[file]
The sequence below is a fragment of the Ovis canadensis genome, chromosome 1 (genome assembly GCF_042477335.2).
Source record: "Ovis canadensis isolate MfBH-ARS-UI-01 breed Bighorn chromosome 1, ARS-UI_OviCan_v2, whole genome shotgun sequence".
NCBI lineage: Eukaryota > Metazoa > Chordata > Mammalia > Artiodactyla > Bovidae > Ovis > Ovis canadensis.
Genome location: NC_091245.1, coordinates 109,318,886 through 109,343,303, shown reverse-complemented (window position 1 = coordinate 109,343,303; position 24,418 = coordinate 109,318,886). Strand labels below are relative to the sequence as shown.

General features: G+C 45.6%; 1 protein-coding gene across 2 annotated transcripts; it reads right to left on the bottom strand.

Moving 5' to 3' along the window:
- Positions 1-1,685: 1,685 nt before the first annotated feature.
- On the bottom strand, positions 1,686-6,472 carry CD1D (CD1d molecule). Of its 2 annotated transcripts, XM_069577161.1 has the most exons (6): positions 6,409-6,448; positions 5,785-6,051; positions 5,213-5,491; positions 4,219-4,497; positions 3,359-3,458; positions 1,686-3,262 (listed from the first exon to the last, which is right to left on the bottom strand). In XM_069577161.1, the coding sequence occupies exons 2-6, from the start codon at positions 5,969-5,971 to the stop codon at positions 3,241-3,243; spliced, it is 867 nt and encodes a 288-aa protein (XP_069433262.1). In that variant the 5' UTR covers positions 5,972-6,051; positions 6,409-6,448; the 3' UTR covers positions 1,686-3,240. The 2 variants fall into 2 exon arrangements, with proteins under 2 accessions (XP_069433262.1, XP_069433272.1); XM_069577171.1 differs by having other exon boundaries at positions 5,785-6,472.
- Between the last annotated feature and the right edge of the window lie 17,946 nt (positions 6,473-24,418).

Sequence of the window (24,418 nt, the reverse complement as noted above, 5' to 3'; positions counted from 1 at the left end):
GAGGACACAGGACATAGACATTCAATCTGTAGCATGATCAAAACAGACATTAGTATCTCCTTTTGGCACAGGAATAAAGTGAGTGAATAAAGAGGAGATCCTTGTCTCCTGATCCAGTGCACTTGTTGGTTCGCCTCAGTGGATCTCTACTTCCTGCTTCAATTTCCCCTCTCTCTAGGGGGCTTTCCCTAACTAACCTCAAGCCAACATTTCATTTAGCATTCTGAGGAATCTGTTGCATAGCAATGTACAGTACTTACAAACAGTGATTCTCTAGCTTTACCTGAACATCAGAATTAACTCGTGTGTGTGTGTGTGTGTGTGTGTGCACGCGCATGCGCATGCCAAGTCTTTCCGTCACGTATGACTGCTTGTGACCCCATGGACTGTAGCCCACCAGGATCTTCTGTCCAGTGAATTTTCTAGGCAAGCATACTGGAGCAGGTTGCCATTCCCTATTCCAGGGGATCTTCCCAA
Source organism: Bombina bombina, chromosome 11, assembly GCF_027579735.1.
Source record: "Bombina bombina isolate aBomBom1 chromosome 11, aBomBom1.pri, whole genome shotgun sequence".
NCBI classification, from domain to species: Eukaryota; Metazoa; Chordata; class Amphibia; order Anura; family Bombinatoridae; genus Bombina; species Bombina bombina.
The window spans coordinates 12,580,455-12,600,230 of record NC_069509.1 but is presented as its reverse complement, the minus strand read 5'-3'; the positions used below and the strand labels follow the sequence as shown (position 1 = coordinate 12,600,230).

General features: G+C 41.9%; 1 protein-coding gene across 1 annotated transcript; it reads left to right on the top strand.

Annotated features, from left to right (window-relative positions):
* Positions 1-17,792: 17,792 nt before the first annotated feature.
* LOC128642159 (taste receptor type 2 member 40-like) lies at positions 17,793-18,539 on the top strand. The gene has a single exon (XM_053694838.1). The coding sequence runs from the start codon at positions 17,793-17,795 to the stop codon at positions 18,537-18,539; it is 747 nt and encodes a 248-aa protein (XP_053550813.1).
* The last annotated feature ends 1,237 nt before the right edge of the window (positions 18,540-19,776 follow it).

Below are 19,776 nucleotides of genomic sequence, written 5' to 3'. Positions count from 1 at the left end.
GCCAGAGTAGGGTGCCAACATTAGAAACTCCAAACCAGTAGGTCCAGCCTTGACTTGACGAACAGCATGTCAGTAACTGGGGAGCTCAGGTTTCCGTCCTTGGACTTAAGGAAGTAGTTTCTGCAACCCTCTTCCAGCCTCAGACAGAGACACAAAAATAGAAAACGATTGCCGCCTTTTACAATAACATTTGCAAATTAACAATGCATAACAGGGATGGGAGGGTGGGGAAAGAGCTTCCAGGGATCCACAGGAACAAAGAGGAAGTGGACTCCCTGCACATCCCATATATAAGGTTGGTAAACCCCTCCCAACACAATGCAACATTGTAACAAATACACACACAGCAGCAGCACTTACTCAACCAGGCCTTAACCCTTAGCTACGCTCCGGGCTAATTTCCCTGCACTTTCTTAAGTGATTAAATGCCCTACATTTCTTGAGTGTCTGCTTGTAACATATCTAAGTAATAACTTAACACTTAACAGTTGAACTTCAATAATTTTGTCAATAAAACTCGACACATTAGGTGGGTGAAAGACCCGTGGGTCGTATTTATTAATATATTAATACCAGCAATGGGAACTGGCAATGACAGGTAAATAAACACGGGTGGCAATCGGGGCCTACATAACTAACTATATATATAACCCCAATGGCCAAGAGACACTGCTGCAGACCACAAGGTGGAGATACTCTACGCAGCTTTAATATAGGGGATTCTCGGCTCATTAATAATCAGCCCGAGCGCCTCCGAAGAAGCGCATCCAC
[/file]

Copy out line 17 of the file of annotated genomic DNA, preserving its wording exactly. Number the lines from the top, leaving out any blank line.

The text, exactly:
Annotated features, from left to right (window-relative positions):